I met a girl, her name is Tanya. She’s beautiful, if a bit hairy…

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Well, I was warned it might happen. Come to California, cross paths with a beautiful woman and never go back to England. And indeed, yesterday I met a special kind of lady, the type you can’t help but notice. She’s quiet, a little bigger than I like ’em and perhaps sprouting a little too much body hair for my tastes but when you’re bitten, there’s little you can do about it. Here’s a picture…


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She’s a tarantula, about as big as my hand and when I first saw her, about 12 inches away from me I made the sort of sound that cannot be considered manly in any way. I don’t apologise for that. Even the staff at the hotel were impressed by her size and the fact that I’d seen her in the wild. We quite literally crossed paths, me walking south to north, her east to west. I was walking across the desert to get a closer look at the unique stone formations they have here. The desert was doing it’s usual trick of diminishing size in your eye. I had walked for forty minutes and seemed no closer to my destination than when I started. I was beginning to consider turning back when I met Tanya. What a gal.

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The real purpose of this post though is to talk about why light is of such interest to us photographers. Or rather, the control of light and why being in a place such as this holds such fascination for us. It isn’t just because it’s beautiful. It’s because the light does things here that it doesn’t do anywhere else. I’m in a valley that sits at sea level in the rain shadow of four mountain ranges. The valley has the two lowest points in the western hemisphere at 282 feet below sea level. Dante’s View on the other hand, is 5475 feet above sea level. So we are talking a landscape of extreme highs and lows.

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The four photos above taken at Golden Canyon, approaching sunset. Easy to see how it got its name.

This does interesting things with light. One of the best times to photograph is when the light is low, at sunrise or sunset. If you’re at the lower levels of the valley, this produces interesting effects. Take a look at the following pictures, taken in the same place within minutes of each other. I was shooting the mountain ranges, low sun making the valley floor and rocks ‘glow’ with colour when the sun would dip below the other, higher mountain ranges edging the valley. It was like flicking a light switch. The valley floor would suddenly be dark, while the peaks were still bathed in sunlight. Rocks that were a coppery umber would suddenly be black and grey. Above them, the mountain peaks still retained their sun kissed hue. The photographs taken after the sun dips below the horizon almost look faked, as if the colour has been deliberately removed . It’s an amazing experience when you’re actually standing in the middle of it. The light of the world changes in an instant.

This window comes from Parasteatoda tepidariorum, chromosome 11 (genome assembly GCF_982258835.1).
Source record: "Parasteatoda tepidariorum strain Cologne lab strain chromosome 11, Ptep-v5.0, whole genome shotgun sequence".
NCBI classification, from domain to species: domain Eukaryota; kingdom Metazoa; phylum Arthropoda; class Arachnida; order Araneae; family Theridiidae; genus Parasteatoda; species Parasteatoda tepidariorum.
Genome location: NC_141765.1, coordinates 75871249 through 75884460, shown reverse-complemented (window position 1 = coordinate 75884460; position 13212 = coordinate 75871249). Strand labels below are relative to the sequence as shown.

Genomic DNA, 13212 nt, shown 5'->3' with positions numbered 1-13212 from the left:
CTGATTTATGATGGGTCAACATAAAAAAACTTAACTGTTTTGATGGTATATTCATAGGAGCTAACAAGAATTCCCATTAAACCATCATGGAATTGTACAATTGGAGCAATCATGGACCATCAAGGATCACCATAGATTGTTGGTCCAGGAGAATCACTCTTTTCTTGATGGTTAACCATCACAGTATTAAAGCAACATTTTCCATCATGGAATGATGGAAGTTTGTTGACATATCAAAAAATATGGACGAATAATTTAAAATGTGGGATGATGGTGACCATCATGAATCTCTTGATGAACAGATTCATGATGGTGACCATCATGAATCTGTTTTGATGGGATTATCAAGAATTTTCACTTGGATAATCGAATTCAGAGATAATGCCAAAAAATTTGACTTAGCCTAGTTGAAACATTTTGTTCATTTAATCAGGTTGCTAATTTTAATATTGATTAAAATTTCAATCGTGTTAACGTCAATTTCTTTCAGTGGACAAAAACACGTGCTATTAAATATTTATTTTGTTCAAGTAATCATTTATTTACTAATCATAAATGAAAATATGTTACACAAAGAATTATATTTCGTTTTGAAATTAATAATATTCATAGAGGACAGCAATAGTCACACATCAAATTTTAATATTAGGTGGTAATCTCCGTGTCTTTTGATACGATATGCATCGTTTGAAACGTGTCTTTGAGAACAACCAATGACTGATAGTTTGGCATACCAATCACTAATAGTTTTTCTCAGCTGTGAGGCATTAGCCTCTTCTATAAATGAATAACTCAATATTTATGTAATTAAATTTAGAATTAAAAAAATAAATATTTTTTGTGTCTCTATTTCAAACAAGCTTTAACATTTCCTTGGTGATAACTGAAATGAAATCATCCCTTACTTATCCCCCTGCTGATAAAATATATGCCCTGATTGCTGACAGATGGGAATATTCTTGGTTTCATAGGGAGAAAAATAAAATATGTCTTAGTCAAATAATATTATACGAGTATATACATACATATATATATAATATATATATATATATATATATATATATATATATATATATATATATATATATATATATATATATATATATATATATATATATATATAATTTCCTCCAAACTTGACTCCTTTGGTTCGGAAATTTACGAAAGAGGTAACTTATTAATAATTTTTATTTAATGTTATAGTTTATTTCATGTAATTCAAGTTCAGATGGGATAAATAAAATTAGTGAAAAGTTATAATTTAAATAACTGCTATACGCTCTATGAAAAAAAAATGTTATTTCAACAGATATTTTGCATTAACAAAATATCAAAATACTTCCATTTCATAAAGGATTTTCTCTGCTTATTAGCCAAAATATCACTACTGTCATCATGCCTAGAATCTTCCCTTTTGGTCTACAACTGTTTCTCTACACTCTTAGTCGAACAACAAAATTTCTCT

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With the sun low for shadow but still high enough to illuminate the valley floor

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A different exposure to emphasise shadow

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Much lower sun now as can be seen from the sky

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Open up the aperture to let more light in but look at the lower rocks. They’ve lost all their glow but still retain their brown colour until…

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The sun is off the valley floor completely. You can tell from the colour of the sky, now looking brighter as I’ve opened the aperture right up in order to expose the dark rocks completely. No digital tomfoolery here, it’s all done through aperture control. As I am fond of telling people; photography is the control of light.

On another day I visited a ghost town nearby, Rhyolite. There was the carcass of an old truck there, weathered, all beautiful curves and a lovely black-blue complexion in the setting sun. I love old, rusting hulks like this, they are symphonies of texture and shape. Rhyolite also has a house made from bottles, which you can see below. Alas, it’s protected by a wire fence but again, at the right time, with the low sun hitting it, there are a few minutes when it melts perfectly into the mountains behind it.

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Well, that’s my brief chat about light. The next blog will be about one specific site, the Mesquite Flat Sand Dunes. Here’s a sneak peek…

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Take a look at more of my work at www.billblack.co.uk